Carnegie hosted a video-conference with Oksana Gryshchenko, an advisor to the Ukrainian Ministry of Fuel and Energy; Yuriy Korolchuk, of the Institute for Energy Studies; Peter Dohlman from the International Monetary Fund; and Carnegie’s Adnan Vatansever. The panelists examined energy efficiency and energy security in Ukrainian policy. The event was moderated by Korolchuk in Kiev and Carnegie’s Ambassador James F. Collins in Washington.

Ukraine’s Energy Standing

  • Relationship with Russia: Historically, natural gas prices in Ukraine have been low, stimulating overconsumption and over-reliance on natural gas, underinvestment in new technology and infrastructure, and lack of transparency, explained Vatansever. 
  • Ukraine’s Natural Gas Consumption: Natural gas consumption in Ukraine constitutes more than one-third of the total primary energy supply, Vatansever added. In contrast, natural gas constitutes about one-quarter of total primary energy supply in the EU. Furthermore, last year, Ukraine was the second largest importer of natural gas from Russia after Germany.
  • Ukraine’s Energy Efficiency Standing: Given Ukraine’s strong reliance on natural gas consumption and the necessity to buy natural gas abroad, Ukraine’s energy intensity measures are almost four times higher than those of Germany, two times higher than the European Union’s average, and higher than most countries in the former Soviet Union, except Uzbekistan and Turkmenistan which possess substantial gas reserves, Vatansever explained.
  • Recent Improvements: Energy efficiency measures have improved due to recent structural changes in the economy and impressive economic growth in the decade before the economic downturn of 2009, said Vatansever. However, he argued that Ukraine will need to develop actual energy efficiency policies to increase its energy efficiency standing.

Key Energy Challenges

  • Dependence on Russia: As a gas-importing country, Ukraine is fully dependent on Russian supplies of gas, said Gryshchenko. This dependence on a single source for its gas imports poses a risk to Ukraine’s energy security, she argued.
  • Domestic Problems: Ukraine also suffers from a lack of gas metering, significant natural gas losses during transportation, lack of clear rules regarding non-payment for gas by residential consumers, and a presence of subsidized prices that create a disincentive for investing in old heating infrastructure, added Vatansever.
  • Domestic Fiscal Situation: Ukraine’s residents pay only 20-25 percent of the cost of importing gas from Russia, while the rest is borne by the government, generating immense fiscal pressures on the government, stated Dohlman.  As high as 4.5 percent of the country’s GDP is geared toward paying off accumulated debts of Naftogaz, Ukraine’s leading oil and gas company. This is financed by budget transfers, recapitalization, bond issuance, transit fees, and borrowing said Dohlman, creating an enormous fiscal drain on the government.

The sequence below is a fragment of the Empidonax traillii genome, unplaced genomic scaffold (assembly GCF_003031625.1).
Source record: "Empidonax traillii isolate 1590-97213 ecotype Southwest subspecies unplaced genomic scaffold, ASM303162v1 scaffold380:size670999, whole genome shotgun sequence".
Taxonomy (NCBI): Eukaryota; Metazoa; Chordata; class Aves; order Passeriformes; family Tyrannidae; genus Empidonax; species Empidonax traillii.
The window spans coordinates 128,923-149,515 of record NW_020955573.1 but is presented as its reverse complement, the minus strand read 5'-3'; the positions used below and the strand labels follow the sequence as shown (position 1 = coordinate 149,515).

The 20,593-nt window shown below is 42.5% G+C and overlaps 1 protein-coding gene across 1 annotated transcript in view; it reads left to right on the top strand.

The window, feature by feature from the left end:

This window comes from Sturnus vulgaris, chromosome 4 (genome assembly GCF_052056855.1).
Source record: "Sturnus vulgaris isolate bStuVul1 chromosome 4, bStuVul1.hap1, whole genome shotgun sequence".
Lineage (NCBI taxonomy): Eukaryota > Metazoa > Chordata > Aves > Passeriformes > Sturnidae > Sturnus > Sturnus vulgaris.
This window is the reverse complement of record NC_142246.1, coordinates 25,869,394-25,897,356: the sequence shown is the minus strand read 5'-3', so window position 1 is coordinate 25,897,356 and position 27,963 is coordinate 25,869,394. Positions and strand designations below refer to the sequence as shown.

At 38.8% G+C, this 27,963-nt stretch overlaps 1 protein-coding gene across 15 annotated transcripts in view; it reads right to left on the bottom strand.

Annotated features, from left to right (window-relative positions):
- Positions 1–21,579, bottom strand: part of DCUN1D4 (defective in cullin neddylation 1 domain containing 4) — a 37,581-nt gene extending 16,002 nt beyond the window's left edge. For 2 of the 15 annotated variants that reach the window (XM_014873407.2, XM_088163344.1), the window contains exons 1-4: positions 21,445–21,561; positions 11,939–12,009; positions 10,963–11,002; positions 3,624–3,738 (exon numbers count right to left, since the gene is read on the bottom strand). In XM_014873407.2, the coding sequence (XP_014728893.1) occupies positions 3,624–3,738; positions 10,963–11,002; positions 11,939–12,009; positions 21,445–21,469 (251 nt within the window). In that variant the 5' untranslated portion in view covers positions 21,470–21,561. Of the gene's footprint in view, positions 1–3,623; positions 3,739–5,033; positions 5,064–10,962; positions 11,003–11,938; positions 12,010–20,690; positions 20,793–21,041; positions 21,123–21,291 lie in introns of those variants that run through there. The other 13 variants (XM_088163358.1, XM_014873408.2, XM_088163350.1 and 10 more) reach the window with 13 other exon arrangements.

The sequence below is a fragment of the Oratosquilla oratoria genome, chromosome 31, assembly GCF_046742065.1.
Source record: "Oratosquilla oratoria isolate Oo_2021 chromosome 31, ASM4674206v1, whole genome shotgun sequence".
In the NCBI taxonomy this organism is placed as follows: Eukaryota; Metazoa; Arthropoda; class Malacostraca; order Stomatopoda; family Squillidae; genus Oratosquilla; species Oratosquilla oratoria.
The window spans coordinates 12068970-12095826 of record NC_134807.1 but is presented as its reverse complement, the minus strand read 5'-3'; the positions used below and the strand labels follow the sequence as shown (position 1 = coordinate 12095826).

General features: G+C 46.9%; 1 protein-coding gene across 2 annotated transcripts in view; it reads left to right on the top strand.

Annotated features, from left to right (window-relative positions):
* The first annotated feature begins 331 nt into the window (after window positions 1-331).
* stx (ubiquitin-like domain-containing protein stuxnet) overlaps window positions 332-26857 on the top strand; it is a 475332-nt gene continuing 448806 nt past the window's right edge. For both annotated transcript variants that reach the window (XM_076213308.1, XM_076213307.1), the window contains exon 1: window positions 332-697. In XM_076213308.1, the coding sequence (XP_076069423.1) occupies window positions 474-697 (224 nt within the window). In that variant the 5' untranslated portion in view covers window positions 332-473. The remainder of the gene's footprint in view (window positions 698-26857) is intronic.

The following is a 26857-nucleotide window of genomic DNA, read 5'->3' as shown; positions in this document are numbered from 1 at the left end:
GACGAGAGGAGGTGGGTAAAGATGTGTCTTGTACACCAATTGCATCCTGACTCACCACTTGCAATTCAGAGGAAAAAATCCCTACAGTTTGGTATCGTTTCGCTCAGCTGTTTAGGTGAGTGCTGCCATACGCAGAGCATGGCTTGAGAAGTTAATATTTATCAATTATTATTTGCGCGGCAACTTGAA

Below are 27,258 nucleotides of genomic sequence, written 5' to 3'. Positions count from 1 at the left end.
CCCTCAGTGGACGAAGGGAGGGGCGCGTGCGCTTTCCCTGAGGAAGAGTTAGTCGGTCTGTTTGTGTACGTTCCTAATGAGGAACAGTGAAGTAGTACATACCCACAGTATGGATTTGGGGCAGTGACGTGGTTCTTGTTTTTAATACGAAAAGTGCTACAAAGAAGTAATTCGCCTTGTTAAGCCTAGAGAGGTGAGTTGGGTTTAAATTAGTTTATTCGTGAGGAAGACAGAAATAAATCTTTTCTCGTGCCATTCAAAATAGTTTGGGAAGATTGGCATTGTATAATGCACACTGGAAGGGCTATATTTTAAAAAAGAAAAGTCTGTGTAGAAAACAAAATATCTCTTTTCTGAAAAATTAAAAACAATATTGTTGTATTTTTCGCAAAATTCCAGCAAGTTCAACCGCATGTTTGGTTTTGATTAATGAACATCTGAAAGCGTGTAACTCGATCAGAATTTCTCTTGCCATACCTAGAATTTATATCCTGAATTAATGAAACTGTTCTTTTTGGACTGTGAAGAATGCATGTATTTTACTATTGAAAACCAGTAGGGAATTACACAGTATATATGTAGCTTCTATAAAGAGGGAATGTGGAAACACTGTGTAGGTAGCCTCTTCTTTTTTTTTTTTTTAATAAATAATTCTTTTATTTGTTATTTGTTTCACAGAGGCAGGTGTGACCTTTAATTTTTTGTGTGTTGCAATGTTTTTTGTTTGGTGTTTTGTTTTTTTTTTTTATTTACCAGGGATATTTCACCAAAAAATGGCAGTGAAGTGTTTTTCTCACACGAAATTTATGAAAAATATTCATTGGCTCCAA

Ways to Counter Risk

  • Diversify Supply of Gas: Ukraine could find alternative sources for gas imports, such as Turkmenistan and Azerbaijan, to counter energy security risks posed by the country’s reliance on Russian gas, Vatansever said. However, Turkmen gas coming through Gazprom’s pipeline cannot adequately alleviate Ukraine’s energy security concerns. Likewise, proposed LNG imports from Azerbaijan will be very costly and will have to compete with several more advanced projects targeting Azeri gas.
  • Increase Domestic Gas Production: Ukraine has no alternative but to increase energy production within the country, argued Gryshchenko.
  • Replacing Natural Gas with Other Fuels: Ukraine could explore potential increases in coal and nuclear power, although substituting coal for gas would not be a viable option in the long-term if Ukraine wants to integrate with the Europe Union, argued Vatansever. A greater emphasis on renewable energy is worth consideration given Ukraine’s low starting point.
  • Non-traditional Gas: Possible production of shale gas within Ukraine as well as imports of liquefied natural gas could put pressure on Russia to decrease the prices it currently charges for natural gas to Ukraine, argued Korolchuk.

Energy Efficiency Measures

Energy efficiency policies offer politically neutral options to help Ukraine’s energy security, argued Vatansever.

  • Possible policies: Energy efficiency measures include major municipal services reform, investment in heat generation and shifting toward newer technologies by Ukrainian chemical, steel, iron and cement producers, explained Vatansever. In addition, clear laws are needed to address non-payment for gas by residential consumers, who constitute around 25 percent of overall gas consumption in the country.
  • Effects: The effects of energy efficiency strategies have the potential to strengthen Ukraine’s energy security standing. For example, tariff reform would increase investments into domestic gas and alternative energy production, and help the fiscal deficit problem in Ukraine, said Vatansever. Energy efficiency measures would also reduce carbon emissions in the long term, he argued.
  • Fiscal Deficit: Ukraine must increase residential gas prices, argued Dohlman. Such a move would ameliorate the fiscal deficit situation and would signal that Ukraine is serious about reform, he contended.
  • Protect the Poorest Segment of the Population: The governmental benefits policies are not well targeted, with the top 20 percent of income earners receiving 25-30 percent of benefits, and the poorest 25 percent of the population receiving only about 8 percent of benefits, said Dohlman. While increasing residential gas prices, the Ukrainian government must also protect the poorest segment of the population from bearing the brunt of the cost, he concluded.